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The Ideal Within : A Discourse and Hegemony Theoretical Analysis of the International Anticorruption Discourse

By Gebel, Anja, Carolin, Dr.

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Book Id: WPLBN0002828802
Format Type: PDF (eBook)
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Reproduction Date: 9/8/2013

Title: The Ideal Within : A Discourse and Hegemony Theoretical Analysis of the International Anticorruption Discourse  
Author: Gebel, Anja, Carolin, Dr.
Volume:
Language: English
Subject: Non Fiction, Social Sciences, International Anti Corruption Programmes
Collection: Authors Community
Subcollection: Politics
Historic
Publication Date:
2013
Publisher: Anja Carolin Gebel
Member Page: Anja Carolin Gebel

Description
The doctoral dissertation analyses the international anticorruption discourse by the World Bank, UNDP and Transparency International. It draws out implicit conceptions of an ideal uncorrupted society. While international anticorruption discourse is found to be broadly reflective of what can be called advanced liberal ideals of governing, the thesis enables an in-depth understanding of the manifold and complex discursive moves through which these particular ideals are constructed and advanced by the discourse.

Summary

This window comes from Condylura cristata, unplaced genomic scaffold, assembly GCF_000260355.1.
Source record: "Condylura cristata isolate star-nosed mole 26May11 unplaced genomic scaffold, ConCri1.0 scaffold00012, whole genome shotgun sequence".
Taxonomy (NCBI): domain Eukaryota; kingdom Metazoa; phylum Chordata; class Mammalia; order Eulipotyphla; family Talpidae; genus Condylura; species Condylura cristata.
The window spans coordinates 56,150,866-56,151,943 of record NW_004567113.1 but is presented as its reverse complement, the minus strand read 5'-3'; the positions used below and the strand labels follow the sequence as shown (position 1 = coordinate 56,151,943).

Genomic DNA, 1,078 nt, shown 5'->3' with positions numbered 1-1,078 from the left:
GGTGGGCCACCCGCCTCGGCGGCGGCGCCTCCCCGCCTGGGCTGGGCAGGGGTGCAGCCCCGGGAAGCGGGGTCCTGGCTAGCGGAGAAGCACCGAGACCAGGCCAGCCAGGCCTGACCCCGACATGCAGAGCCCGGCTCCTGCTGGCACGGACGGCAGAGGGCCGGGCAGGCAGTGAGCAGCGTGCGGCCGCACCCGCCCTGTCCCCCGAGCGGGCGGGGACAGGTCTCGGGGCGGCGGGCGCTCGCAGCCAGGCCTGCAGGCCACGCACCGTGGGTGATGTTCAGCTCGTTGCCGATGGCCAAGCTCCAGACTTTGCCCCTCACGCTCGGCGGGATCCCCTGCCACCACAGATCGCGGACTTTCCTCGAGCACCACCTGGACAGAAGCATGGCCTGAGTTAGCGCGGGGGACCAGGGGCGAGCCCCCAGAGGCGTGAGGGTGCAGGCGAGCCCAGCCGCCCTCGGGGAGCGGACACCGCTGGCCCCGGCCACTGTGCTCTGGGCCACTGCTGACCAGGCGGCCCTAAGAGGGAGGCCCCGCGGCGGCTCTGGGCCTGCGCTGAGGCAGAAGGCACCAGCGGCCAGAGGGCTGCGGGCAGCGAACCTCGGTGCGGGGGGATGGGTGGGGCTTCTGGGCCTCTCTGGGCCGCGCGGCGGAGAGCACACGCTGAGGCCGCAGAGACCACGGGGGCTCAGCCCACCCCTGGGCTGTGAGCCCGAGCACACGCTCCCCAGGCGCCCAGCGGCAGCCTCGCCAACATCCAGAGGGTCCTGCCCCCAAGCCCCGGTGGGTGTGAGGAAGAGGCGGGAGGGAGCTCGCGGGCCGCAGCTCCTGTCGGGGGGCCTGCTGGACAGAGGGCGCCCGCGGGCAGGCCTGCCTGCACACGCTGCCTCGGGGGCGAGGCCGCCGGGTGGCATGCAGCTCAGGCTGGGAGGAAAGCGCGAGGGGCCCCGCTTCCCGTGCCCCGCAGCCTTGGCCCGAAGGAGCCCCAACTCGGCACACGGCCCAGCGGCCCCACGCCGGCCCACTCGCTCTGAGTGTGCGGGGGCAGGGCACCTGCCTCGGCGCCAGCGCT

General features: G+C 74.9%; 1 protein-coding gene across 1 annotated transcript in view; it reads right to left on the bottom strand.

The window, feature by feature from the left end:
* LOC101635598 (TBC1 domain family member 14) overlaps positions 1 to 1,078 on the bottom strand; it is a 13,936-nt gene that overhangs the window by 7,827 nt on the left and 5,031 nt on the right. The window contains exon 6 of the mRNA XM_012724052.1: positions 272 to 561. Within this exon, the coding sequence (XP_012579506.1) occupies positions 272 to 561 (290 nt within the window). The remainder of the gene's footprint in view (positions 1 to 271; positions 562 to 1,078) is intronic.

During the past two decades fighting corruption became an important objective of manifold international and transnational actors. Yet this powerful international anticorruption agenda has so far avoided detailed scholarly scrutiny of the ways in which it potentially contributes to the construction and advancement of particular societal ideals. This thesis addresses this lack of systematic engagement by conducting a detailed empirical analysis of the international anticorruption discourse expressed in the form of anticorruption practices of the World Bank, Transparency International and the United Nations Development Programme on the strategic policy level. Adopting a post-Marxist discourse and hegemony theoretical perspective based on the work of Laclau and Mouffe, Nonhoff as well as Howarth and Glynos, it interrogates the international anticorruption discourse with regards to the kinds of societal ideals it constructs, the ways in which they are advanced, and the extent of consensus surrounding these ideals. The thesis traces the surprisingly coherent ways in which the discourse is structured by a particular conception of human nature as self-interested and rational and centres on the manipulation of individual behaviour via institutional and cultural incentive structures. Importantly, it shows how this elevates the securing of governing processes that guarantee the stable pursuit of individual economic interests to the very purpose of societies. As the thesis demonstrates, this hegemonic project is expanded through the accommodation of a wide range of positively connoted concepts, anticorruption co-operations between powerful social actors, reliance on an objectivist kind of knowledge, and the elaborate construction of corruption as the enemy of a good society. While international anticorruption discourse is found to be broadly reflective of what can be called advanced liberal ideals of governing, the thesis enables an in-depth understanding of the manifold and complex discursive moves through which these particular ideals are constructed and advanced by the discourse.